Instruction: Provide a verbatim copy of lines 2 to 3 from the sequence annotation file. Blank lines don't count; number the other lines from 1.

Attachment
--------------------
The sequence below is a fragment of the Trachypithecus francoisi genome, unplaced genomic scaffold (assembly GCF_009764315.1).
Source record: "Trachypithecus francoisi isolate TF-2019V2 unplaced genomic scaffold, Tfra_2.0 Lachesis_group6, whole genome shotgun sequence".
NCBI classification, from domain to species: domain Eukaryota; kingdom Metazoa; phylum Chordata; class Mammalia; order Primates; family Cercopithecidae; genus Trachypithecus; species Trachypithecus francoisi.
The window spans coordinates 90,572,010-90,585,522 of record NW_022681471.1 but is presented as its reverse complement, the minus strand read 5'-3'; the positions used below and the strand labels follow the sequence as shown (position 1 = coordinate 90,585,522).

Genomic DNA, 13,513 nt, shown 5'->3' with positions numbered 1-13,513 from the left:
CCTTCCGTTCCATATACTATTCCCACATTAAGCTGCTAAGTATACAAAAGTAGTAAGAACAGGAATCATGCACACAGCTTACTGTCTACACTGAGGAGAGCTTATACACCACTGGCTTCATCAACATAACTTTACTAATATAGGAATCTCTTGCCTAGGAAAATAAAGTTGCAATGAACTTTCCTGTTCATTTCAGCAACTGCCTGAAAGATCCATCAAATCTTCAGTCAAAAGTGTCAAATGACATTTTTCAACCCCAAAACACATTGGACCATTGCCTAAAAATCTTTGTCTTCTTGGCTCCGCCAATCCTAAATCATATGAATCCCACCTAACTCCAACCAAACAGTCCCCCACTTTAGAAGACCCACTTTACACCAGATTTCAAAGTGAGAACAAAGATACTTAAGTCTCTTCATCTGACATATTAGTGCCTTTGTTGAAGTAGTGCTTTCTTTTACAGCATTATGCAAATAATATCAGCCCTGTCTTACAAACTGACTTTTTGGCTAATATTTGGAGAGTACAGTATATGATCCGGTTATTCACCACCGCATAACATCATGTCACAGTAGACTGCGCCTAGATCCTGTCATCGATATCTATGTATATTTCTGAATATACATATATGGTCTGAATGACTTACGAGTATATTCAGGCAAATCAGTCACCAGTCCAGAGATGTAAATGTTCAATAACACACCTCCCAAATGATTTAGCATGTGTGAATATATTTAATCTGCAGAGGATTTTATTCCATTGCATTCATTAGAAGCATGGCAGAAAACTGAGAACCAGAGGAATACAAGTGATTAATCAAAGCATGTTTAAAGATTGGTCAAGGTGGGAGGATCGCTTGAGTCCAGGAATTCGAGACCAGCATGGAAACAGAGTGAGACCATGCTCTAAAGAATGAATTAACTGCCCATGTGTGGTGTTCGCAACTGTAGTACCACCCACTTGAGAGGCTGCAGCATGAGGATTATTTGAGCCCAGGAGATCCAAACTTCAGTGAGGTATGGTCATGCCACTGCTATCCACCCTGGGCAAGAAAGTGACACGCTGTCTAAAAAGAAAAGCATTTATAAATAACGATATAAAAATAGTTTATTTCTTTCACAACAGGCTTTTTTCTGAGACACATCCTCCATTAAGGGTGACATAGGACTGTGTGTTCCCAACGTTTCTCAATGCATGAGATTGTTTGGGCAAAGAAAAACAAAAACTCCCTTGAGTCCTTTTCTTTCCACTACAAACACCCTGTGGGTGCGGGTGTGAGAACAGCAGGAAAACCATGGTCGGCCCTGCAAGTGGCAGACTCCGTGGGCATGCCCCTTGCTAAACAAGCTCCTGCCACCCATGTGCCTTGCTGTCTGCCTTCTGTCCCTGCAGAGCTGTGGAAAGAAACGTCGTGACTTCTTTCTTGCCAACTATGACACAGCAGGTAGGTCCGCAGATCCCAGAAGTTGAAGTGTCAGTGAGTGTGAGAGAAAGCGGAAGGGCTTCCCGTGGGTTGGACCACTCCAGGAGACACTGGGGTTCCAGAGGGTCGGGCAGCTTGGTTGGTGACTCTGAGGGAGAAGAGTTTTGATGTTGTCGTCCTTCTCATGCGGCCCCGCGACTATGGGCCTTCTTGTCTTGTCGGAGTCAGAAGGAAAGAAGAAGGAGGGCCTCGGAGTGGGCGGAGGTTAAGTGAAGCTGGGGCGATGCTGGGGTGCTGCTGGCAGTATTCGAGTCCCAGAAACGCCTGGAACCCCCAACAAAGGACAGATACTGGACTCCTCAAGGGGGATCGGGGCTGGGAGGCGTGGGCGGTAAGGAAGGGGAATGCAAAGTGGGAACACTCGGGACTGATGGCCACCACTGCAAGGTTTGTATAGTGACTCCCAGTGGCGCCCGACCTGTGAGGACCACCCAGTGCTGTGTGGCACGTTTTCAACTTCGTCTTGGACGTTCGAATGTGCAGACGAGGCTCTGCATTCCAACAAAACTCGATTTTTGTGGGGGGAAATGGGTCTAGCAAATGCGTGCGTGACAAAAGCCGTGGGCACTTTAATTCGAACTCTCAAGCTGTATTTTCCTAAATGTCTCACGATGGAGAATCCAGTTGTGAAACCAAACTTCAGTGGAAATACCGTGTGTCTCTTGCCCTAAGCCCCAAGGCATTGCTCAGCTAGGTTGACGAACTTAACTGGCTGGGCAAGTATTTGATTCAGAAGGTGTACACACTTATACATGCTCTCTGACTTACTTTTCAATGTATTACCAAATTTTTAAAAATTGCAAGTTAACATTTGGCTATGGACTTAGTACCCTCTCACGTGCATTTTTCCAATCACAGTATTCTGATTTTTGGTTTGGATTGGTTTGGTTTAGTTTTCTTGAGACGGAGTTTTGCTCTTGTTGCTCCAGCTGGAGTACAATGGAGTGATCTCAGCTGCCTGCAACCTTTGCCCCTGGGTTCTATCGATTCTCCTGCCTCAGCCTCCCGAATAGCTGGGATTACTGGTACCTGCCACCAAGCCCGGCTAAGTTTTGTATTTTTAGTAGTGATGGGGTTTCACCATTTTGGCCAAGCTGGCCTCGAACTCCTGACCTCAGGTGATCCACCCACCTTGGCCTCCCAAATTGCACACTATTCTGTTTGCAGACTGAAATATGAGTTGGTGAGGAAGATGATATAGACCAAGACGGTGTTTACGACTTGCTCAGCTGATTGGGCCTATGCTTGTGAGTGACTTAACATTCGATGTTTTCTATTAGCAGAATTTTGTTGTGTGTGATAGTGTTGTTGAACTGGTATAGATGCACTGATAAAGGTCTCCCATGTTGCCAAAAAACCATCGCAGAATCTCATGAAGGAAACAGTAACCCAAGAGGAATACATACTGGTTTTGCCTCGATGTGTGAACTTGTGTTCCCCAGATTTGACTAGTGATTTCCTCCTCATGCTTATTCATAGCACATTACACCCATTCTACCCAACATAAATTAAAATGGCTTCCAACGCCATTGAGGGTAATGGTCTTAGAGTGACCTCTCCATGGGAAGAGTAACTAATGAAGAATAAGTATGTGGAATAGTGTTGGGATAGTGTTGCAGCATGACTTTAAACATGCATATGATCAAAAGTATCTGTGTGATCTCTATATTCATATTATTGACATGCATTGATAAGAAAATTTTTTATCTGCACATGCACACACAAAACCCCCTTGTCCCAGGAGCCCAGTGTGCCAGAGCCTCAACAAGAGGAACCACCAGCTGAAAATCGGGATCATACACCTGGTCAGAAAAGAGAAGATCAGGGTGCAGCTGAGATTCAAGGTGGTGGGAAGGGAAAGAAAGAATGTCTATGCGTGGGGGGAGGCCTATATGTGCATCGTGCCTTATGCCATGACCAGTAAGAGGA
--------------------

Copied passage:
Source record: "Trachypithecus francoisi isolate TF-2019V2 unplaced genomic scaffold, Tfra_2.0 Lachesis_group6, whole genome shotgun sequence".
NCBI classification, from domain to species: domain Eukaryota; kingdom Metazoa; phylum Chordata; class Mammalia; order Primates; family Cercopithecidae; genus Trachypithecus; species Trachypithecus francoisi.